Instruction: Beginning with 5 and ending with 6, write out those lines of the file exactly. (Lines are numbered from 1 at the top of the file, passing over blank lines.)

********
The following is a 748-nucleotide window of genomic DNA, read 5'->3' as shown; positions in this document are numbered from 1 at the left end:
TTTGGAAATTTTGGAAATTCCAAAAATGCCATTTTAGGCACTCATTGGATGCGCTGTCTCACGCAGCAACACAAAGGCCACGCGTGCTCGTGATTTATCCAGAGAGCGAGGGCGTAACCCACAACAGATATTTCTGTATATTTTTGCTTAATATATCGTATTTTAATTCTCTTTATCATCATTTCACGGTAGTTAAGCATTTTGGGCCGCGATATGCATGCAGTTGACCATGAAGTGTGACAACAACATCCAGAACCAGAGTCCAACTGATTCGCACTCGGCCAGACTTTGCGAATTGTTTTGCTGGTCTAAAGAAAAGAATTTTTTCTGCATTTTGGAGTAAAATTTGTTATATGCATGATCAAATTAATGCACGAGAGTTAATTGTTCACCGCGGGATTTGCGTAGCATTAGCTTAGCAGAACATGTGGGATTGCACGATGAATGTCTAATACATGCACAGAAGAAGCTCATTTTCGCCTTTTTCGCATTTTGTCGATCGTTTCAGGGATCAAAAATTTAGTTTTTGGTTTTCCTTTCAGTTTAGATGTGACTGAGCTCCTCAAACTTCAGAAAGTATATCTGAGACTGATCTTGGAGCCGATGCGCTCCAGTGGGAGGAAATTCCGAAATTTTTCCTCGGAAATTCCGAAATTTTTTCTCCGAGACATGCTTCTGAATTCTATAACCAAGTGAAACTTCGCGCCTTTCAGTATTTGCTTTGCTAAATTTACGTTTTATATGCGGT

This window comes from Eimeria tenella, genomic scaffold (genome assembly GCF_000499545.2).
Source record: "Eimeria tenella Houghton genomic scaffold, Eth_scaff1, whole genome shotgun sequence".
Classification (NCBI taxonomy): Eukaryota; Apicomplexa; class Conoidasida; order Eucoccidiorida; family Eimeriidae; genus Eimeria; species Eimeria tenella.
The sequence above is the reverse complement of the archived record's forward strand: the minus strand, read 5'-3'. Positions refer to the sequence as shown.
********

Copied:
Classification (NCBI taxonomy): Eukaryota; Apicomplexa; class Conoidasida; order Eucoccidiorida; family Eimeriidae; genus Eimeria; species Eimeria tenella.
The sequence above is the reverse complement of the archived record's forward strand: the minus strand, read 5'-3'. Positions refer to the sequence as shown.